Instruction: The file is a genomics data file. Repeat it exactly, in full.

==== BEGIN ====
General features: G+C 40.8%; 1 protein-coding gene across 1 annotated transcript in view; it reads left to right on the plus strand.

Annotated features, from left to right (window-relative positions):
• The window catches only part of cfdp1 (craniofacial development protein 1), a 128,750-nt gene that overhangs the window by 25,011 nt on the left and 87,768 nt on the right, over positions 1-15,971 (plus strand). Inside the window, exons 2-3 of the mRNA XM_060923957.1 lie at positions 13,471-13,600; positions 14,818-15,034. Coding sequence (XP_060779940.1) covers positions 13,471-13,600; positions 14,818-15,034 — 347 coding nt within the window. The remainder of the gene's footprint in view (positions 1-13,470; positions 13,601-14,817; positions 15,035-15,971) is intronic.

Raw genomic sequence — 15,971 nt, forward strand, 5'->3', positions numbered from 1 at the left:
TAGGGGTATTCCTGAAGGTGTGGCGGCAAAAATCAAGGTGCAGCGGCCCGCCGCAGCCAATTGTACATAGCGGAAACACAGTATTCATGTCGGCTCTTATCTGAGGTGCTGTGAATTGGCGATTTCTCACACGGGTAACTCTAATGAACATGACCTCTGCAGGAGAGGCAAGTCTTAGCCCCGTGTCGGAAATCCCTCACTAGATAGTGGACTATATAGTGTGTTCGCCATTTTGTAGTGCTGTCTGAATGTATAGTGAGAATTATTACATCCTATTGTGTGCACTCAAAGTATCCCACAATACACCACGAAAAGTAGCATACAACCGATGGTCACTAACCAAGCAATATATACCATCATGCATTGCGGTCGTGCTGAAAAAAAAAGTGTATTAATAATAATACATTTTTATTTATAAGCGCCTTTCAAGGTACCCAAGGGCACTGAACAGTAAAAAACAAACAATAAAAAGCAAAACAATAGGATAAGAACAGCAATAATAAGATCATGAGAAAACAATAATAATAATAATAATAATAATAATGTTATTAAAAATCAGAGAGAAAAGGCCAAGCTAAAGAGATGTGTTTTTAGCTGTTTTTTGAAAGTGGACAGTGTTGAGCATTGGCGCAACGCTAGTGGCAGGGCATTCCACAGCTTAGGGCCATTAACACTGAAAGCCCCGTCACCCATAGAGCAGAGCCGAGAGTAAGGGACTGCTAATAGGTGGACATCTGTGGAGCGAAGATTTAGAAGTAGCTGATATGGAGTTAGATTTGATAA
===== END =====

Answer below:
General features: G+C 40.8%; 1 protein-coding gene across 1 annotated transcript in view; it reads left to right on the plus strand.

Annotated features, from left to right (window-relative positions):
• The window catches only part of cfdp1 (craniofacial development protein 1), a 128,750-nt gene that overhangs the window by 25,011 nt on the left and 87,768 nt on the right, over positions 1-15,971 (plus strand). Inside the window, exons 2-3 of the mRNA XM_060923957.1 lie at positions 13,471-13,600; positions 14,818-15,034. Coding sequence (XP_060779940.1) covers positions 13,471-13,600; positions 14,818-15,034 — 347 coding nt within the window. The remainder of the gene's footprint in view (positions 1-13,470; positions 13,601-14,817; positions 15,035-15,971) is intronic.

Raw genomic sequence — 15,971 nt, forward strand, 5'->3', positions numbered from 1 at the left:
TAGGGGTATTCCTGAAGGTGTGGCGGCAAAAATCAAGGTGCAGCGGCCCGCCGCAGCCAATTGTACATAGCGGAAACACAGTATTCATGTCGGCTCTTATCTGAGGTGCTGTGAATTGGCGATTTCTCACACGGGTAACTCTAATGAACATGACCTCTGCAGGAGAGGCAAGTCTTAGCCCCGTGTCGGAAATCCCTCACTAGATAGTGGACTATATAGTGTGTTCGCCATTTTGTAGTGCTGTCTGAATGTATAGTGAGAATTATTACATCCTATTGTGTGCACTCAAAGTATCCCACAATACACCACGAAAAGTAGCATACAACCGATGGTCACTAACCAAGCAATATATACCATCATGCATTGCGGTCGTGCTGAAAAAAAAAGTGTATTAATAATAATACATTTTTATTTATAAGCGCCTTTCAAGGTACCCAAGGGCACTGAACAGTAAAAAACAAACAATAAAAAGCAAAACAATAGGATAAGAACAGCAATAATAAGATCATGAGAAAACAATAATAATAATAATAATAATAATAATGTTATTAAAAATCAGAGAGAAAAGGCCAAGCTAAAGAGATGTGTTTTTAGCTGTTTTTTGAAAGTGGACAGTGTTGAGCATTGGCGCAACGCTAGTGGCAGGGCATTCCACAGCTTAGGGCCATTAACACTGAAAGCCCCGTCACCCATAGAGCAGAGCCGAGAGTAAGGGACTGCTAATAGGTGGACATCTGTGGAGCGAAGATTTAGAAGTAGCTGATATGGAGTTAGATTTGATAA